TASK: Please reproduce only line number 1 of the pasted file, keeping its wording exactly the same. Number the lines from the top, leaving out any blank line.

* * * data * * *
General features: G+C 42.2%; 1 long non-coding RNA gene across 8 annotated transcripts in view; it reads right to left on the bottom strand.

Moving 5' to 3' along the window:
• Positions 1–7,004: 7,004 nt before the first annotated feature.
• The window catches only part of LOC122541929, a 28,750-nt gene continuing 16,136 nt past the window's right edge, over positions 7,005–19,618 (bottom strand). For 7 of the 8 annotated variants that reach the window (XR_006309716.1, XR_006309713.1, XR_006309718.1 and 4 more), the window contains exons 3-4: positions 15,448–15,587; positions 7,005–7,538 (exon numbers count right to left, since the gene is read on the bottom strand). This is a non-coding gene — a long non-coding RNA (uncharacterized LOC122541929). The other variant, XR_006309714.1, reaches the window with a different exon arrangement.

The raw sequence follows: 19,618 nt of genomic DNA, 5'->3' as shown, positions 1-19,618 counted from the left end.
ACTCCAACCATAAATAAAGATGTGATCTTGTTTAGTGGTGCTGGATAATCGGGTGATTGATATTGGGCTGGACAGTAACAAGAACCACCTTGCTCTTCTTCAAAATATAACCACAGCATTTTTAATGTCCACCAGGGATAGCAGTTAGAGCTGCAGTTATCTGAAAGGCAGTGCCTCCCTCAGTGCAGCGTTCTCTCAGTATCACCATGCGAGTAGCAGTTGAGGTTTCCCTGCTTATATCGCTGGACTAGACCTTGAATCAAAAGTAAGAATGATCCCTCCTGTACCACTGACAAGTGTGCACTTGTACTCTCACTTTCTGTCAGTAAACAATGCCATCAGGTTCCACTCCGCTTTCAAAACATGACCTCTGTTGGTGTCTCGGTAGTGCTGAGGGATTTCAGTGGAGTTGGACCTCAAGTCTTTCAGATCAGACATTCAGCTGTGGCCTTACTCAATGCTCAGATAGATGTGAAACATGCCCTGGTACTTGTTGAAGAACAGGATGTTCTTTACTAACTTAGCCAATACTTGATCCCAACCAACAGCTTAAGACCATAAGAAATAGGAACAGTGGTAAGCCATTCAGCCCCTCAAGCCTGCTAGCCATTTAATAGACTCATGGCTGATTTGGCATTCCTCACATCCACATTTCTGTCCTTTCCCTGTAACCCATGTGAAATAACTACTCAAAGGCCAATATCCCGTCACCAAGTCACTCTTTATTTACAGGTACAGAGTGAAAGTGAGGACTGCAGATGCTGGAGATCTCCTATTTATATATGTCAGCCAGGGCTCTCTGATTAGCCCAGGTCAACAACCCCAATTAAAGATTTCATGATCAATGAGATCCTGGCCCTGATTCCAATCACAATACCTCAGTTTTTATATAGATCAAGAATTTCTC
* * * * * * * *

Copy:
General features: G+C 42.2%; 1 long non-coding RNA gene across 8 annotated transcripts in view; it reads right to left on the bottom strand.